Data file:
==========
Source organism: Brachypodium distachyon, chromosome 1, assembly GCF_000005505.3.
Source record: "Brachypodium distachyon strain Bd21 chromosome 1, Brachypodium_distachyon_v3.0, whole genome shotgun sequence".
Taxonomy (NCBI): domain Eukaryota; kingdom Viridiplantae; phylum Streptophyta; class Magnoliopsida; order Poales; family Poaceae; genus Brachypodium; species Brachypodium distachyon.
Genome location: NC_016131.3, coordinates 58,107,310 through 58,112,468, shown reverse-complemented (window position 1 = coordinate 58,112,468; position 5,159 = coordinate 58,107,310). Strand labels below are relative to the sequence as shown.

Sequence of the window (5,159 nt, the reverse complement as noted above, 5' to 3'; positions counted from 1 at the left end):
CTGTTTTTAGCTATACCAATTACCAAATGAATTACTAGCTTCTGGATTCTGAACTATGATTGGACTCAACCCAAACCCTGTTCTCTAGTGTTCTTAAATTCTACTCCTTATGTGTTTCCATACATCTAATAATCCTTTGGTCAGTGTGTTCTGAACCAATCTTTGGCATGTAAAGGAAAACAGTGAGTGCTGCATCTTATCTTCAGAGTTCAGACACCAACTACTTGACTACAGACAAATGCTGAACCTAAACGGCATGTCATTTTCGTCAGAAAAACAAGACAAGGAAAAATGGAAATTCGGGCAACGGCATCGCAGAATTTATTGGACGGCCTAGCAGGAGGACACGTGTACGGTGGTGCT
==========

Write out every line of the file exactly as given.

Source organism: Brachypodium distachyon, chromosome 1, assembly GCF_000005505.3.
Source record: "Brachypodium distachyon strain Bd21 chromosome 1, Brachypodium_distachyon_v3.0, whole genome shotgun sequence".
Taxonomy (NCBI): domain Eukaryota; kingdom Viridiplantae; phylum Streptophyta; class Magnoliopsida; order Poales; family Poaceae; genus Brachypodium; species Brachypodium distachyon.
Genome location: NC_016131.3, coordinates 58,107,310 through 58,112,468, shown reverse-complemented (window position 1 = coordinate 58,112,468; position 5,159 = coordinate 58,107,310). Strand labels below are relative to the sequence as shown.

Sequence of the window (5,159 nt, the reverse complement as noted above, 5' to 3'; positions counted from 1 at the left end):
CTGTTTTTAGCTATACCAATTACCAAATGAATTACTAGCTTCTGGATTCTGAACTATGATTGGACTCAACCCAAACCCTGTTCTCTAGTGTTCTTAAATTCTACTCCTTATGTGTTTCCATACATCTAATAATCCTTTGGTCAGTGTGTTCTGAACCAATCTTTGGCATGTAAAGGAAAACAGTGAGTGCTGCATCTTATCTTCAGAGTTCAGACACCAACTACTTGACTACAGACAAATGCTGAACCTAAACGGCATGTCATTTTCGTCAGAAAAACAAGACAAGGAAAAATGGAAATTCGGGCAACGGCATCGCAGAATTTATTGGACGGCCTAGCAGGAGGACACGTGTACGGTGGTGCT